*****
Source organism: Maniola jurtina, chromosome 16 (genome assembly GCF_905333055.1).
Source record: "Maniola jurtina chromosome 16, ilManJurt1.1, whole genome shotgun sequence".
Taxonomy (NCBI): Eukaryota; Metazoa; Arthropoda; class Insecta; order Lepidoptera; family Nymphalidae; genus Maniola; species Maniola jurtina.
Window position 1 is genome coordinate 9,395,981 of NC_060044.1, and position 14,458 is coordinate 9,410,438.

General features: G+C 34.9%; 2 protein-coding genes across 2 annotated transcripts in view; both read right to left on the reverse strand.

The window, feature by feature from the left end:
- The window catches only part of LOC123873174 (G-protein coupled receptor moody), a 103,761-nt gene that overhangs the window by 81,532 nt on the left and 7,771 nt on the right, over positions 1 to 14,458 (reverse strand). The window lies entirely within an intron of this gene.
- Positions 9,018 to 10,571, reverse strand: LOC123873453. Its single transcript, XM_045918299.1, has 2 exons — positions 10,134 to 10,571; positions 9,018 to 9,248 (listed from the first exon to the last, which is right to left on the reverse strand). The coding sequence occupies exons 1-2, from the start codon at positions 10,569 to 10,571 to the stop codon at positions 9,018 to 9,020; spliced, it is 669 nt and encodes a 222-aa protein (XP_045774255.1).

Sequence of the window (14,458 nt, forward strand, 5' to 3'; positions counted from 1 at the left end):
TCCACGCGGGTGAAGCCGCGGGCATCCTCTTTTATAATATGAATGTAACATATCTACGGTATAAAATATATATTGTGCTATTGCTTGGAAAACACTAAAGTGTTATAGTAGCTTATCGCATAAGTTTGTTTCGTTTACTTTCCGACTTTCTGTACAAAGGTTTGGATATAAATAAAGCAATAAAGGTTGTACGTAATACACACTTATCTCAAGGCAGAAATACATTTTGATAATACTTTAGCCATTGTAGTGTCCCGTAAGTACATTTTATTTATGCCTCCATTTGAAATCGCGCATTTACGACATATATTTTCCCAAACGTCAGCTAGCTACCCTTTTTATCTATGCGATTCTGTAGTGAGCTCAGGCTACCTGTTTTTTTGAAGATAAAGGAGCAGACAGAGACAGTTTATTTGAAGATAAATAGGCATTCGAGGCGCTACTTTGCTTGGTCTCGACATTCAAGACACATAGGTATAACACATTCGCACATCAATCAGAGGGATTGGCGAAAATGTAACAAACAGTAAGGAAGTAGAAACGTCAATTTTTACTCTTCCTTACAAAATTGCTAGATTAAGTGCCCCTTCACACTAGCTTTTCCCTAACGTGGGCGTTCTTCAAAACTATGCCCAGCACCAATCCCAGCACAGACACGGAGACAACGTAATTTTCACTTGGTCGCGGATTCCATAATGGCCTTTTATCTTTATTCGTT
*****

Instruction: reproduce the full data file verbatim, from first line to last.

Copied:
Source organism: Maniola jurtina, chromosome 16 (genome assembly GCF_905333055.1).
Source record: "Maniola jurtina chromosome 16, ilManJurt1.1, whole genome shotgun sequence".
Taxonomy (NCBI): Eukaryota; Metazoa; Arthropoda; class Insecta; order Lepidoptera; family Nymphalidae; genus Maniola; species Maniola jurtina.
Window position 1 is genome coordinate 9,395,981 of NC_060044.1, and position 14,458 is coordinate 9,410,438.

General features: G+C 34.9%; 2 protein-coding genes across 2 annotated transcripts in view; both read right to left on the reverse strand.

The window, feature by feature from the left end:
- The window catches only part of LOC123873174 (G-protein coupled receptor moody), a 103,761-nt gene that overhangs the window by 81,532 nt on the left and 7,771 nt on the right, over positions 1 to 14,458 (reverse strand). The window lies entirely within an intron of this gene.
- Positions 9,018 to 10,571, reverse strand: LOC123873453. Its single transcript, XM_045918299.1, has 2 exons — positions 10,134 to 10,571; positions 9,018 to 9,248 (listed from the first exon to the last, which is right to left on the reverse strand). The coding sequence occupies exons 1-2, from the start codon at positions 10,569 to 10,571 to the stop codon at positions 9,018 to 9,020; spliced, it is 669 nt and encodes a 222-aa protein (XP_045774255.1).

Sequence of the window (14,458 nt, forward strand, 5' to 3'; positions counted from 1 at the left end):
TCCACGCGGGTGAAGCCGCGGGCATCCTCTTTTATAATATGAATGTAACATATCTACGGTATAAAATATATATTGTGCTATTGCTTGGAAAACACTAAAGTGTTATAGTAGCTTATCGCATAAGTTTGTTTCGTTTACTTTCCGACTTTCTGTACAAAGGTTTGGATATAAATAAAGCAATAAAGGTTGTACGTAATACACACTTATCTCAAGGCAGAAATACATTTTGATAATACTTTAGCCATTGTAGTGTCCCGTAAGTACATTTTATTTATGCCTCCATTTGAAATCGCGCATTTACGACATATATTTTCCCAAACGTCAGCTAGCTACCCTTTTTATCTATGCGATTCTGTAGTGAGCTCAGGCTACCTGTTTTTTTGAAGATAAAGGAGCAGACAGAGACAGTTTATTTGAAGATAAATAGGCATTCGAGGCGCTACTTTGCTTGGTCTCGACATTCAAGACACATAGGTATAACACATTCGCACATCAATCAGAGGGATTGGCGAAAATGTAACAAACAGTAAGGAAGTAGAAACGTCAATTTTTACTCTTCCTTACAAAATTGCTAGATTAAGTGCCCCTTCACACTAGCTTTTCCCTAACGTGGGCGTTCTTCAAAACTATGCCCAGCACCAATCCCAGCACAGACACGGAGACAACGTAATTTTCACTTGGTCGCGGATTCCATAATGGCCTTTTATCTTTATTCGTT